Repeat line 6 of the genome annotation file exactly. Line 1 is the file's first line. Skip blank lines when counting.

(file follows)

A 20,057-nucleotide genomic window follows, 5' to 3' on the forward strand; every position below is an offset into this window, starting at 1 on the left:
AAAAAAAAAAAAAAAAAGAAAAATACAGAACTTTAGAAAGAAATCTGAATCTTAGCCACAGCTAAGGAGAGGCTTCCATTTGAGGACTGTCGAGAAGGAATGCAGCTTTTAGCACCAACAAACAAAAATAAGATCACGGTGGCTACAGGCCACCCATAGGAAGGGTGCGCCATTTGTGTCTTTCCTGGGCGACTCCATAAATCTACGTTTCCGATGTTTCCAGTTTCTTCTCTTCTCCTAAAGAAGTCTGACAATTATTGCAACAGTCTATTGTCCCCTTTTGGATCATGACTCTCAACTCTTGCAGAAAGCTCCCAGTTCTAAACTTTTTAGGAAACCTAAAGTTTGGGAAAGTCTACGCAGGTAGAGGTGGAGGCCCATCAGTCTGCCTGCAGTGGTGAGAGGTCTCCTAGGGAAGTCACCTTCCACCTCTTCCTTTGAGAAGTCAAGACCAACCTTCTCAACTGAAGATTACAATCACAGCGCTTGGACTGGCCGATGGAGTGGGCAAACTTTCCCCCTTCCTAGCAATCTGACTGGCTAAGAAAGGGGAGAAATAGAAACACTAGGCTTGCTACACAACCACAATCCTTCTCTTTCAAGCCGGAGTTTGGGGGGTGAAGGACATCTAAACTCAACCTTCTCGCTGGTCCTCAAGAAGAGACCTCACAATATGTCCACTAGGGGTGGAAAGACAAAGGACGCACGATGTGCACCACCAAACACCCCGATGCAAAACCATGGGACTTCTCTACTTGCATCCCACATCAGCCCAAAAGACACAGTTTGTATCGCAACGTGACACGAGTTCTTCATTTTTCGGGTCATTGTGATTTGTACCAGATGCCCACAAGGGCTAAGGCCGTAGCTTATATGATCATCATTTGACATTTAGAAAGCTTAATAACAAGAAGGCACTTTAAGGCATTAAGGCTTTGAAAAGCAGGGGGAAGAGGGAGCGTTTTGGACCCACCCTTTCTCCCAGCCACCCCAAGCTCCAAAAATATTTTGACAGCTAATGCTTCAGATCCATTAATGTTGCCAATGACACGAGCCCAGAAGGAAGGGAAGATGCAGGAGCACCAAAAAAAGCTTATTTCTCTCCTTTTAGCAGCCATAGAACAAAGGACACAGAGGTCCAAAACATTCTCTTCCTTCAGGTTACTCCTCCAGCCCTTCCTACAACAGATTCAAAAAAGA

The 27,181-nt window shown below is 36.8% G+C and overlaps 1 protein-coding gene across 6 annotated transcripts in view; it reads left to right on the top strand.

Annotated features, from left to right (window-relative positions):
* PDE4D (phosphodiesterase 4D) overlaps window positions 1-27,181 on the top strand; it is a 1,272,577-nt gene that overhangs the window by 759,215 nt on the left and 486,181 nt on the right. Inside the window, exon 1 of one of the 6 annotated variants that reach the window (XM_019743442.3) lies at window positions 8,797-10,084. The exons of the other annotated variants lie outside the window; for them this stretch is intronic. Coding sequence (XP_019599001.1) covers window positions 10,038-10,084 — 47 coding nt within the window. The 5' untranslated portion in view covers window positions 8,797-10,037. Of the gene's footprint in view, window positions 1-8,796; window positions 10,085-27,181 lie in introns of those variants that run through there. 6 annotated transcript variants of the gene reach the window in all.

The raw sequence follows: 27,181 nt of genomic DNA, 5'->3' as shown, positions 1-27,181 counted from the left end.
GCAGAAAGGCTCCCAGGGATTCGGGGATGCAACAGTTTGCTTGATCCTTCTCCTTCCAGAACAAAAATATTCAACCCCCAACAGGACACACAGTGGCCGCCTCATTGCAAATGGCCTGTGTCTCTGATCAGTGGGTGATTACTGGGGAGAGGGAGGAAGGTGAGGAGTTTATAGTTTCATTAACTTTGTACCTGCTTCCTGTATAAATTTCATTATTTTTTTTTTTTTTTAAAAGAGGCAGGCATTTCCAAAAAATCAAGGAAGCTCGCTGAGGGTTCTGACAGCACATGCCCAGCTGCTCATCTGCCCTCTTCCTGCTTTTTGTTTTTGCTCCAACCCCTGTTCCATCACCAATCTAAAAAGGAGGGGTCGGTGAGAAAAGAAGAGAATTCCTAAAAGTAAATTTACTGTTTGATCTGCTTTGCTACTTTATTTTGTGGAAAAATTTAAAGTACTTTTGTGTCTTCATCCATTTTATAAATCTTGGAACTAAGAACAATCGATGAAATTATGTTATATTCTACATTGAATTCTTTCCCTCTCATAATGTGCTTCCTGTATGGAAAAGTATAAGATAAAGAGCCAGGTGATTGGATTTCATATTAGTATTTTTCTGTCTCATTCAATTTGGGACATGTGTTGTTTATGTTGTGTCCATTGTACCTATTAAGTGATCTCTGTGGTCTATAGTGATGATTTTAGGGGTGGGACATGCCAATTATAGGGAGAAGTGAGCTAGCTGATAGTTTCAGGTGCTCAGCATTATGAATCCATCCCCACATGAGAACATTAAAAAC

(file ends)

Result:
The raw sequence follows: 27,181 nt of genomic DNA, 5'->3' as shown, positions 1-27,181 counted from the left end.